Have you been declined for life insurance due to Duodenal Ulcer?
Luckily, you’ve come to the right place.
Indeed, we help individuals of all ages and all sorts of medical conditions at High Risk Life Insurance Agency.
Your Answers in 2 Minutes
Stick with us for two minutes, and you’ll have two important questions answered:
1. Can you qualify for life insurance with Duodenal Ulcer? And if so…
2. How much will it cost?
Yes, most individuals with Duodenal Ulcer will be able to qualify for traditional life insurance, the type of insurance which requires a medical exam.
However, these types of approvals can only be offered by life insurance companies that are accustomed to high risk life insurance cases.
Best Case Scenario – Since most cases of Duodenal Ulcer are benign, they may qualify for the “Standard” rating. Provided, that there are no moderate to severe symptoms of abdominal pain or epigastric tenderness. It is also a must to establish the absence of complications such as bleeding or perforation. Click here for quote at “Standard”.
Moderate Case – Those with recurrent symptoms of bloating, burning or hunger-like pain or those with even one history of bleeding may only qualify for a “Mild Substandard” rating. Click here for a quote at “Mild Substandard”.
You may have difficulty qualifying for traditional coverage, but could be eligible for a graded death benefit policy.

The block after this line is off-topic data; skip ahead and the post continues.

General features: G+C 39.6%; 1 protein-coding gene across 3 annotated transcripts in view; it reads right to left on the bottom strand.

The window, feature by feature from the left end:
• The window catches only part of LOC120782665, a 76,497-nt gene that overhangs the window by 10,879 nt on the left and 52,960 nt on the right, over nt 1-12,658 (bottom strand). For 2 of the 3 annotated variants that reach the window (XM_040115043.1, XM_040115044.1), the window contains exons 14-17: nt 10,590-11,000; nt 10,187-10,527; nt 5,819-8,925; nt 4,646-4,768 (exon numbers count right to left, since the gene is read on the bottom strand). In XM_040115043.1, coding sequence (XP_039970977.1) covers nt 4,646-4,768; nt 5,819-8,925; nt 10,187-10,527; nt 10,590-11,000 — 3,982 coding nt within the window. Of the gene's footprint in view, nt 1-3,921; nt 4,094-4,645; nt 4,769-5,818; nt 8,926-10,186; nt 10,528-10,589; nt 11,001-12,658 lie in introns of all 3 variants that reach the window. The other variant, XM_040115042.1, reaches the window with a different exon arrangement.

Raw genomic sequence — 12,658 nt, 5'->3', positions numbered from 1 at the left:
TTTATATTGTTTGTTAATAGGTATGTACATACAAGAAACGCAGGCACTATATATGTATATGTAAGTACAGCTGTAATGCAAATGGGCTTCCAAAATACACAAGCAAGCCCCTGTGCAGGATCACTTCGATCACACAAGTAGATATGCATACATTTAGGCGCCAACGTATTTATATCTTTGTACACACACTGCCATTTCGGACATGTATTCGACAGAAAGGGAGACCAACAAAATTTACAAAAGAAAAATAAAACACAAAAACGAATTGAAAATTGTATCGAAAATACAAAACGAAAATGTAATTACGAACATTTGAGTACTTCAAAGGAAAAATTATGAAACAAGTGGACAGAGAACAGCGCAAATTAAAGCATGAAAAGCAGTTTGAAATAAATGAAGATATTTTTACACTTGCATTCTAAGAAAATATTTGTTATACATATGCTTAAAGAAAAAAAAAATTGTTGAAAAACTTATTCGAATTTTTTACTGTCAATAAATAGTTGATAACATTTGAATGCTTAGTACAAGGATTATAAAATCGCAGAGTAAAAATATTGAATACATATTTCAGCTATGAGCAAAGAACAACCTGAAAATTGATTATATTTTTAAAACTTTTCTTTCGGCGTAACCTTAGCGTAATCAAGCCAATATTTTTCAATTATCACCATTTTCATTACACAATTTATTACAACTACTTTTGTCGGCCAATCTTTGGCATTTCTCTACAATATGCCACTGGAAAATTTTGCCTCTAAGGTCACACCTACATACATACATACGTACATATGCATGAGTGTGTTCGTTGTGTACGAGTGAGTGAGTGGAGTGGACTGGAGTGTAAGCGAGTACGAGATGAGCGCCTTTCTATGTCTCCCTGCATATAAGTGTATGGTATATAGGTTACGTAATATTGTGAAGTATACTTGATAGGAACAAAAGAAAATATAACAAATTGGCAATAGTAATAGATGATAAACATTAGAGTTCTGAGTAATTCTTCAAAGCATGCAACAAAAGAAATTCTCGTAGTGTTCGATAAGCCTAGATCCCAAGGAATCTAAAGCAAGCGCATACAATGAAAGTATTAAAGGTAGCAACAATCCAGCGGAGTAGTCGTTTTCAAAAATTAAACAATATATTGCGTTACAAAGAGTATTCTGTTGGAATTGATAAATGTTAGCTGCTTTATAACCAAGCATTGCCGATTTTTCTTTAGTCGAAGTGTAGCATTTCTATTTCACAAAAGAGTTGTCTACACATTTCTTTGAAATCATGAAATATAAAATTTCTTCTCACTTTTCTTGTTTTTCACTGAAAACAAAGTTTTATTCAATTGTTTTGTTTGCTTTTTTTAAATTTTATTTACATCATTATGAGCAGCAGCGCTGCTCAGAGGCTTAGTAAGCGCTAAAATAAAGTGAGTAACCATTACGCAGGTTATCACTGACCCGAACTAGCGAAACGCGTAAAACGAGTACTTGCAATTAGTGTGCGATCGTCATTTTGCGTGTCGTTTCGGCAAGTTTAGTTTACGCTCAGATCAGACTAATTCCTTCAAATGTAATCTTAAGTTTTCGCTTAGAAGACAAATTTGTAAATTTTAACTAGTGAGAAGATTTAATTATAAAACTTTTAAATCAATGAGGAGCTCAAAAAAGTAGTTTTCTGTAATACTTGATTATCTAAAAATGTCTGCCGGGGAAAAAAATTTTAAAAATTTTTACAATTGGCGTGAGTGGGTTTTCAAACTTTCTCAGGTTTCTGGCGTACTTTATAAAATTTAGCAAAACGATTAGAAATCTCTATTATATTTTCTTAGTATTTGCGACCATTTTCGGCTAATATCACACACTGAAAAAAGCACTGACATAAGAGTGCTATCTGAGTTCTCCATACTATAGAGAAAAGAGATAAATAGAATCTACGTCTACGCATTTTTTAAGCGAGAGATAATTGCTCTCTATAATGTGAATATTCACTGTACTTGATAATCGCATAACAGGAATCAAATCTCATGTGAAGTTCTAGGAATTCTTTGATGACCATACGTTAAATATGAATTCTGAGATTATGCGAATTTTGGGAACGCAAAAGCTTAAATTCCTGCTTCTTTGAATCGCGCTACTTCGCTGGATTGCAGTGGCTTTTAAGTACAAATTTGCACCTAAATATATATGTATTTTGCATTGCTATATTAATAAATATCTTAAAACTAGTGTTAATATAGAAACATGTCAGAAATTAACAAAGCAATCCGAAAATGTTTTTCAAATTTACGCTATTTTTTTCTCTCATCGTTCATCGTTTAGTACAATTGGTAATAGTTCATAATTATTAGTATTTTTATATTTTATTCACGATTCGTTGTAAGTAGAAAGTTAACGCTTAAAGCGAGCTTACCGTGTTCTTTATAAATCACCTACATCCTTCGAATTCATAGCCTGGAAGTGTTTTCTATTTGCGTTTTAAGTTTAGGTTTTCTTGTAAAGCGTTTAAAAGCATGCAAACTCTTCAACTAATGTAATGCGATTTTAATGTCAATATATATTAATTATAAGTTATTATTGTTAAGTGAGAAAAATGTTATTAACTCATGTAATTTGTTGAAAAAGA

If you’re unsure which of the above health classes to quote yourself at (Standard or Mild Substandard), please see the questions below:
How many years have you been diagnosed with Duodenal Ulcer?
Although Duodenal Ulcer is mostly benign, a long standing case may develop complications. In these cases, a thorough evaluation may be required. The best rating for such cases may be at “Mild Substandard”. It must also be established that the diagnosis is DU and not gastric ulcer.
Have you experienced any symptoms within the last six months?
Symptoms of abdominal pain, nausea, vomiting and other stomach discomforts may indicate complications and may get you a “Mild Substandard” rating.
You might also be interested in reading this article “Life Insurance Approval with Ulcerative Colitis”
Are you taking any medication?
The use for medications such as NSAIDs for epigastric pain or abdominal discomfort may be indicative of a worsening condition. In addition, long- term use of NSAIDs has shown complications not just for the digestive system, but with other major organs of the body.
Do you have regular check-up with your gastroenterologist?
Regular visit to your gastroenterologist is a good sign of control of the condition and may get you a “Standard” rating. It is, however, necessary for laboratory and diagnostic exams to confirm the absence of complications such as abdominal perforation or in worst cases gastric cancer.
Do you have any diagnostic results for the last six months?
Recent results of barium studies or endoscopy findings will be very helpful to determine whether you will qualify for a “Standard” or “Mild Substandard” rating. In case you will not qualify in any of these, you may inquire about our graded death benefit policy.
Do you have lifestyle practices that may put a higher risk to your condition?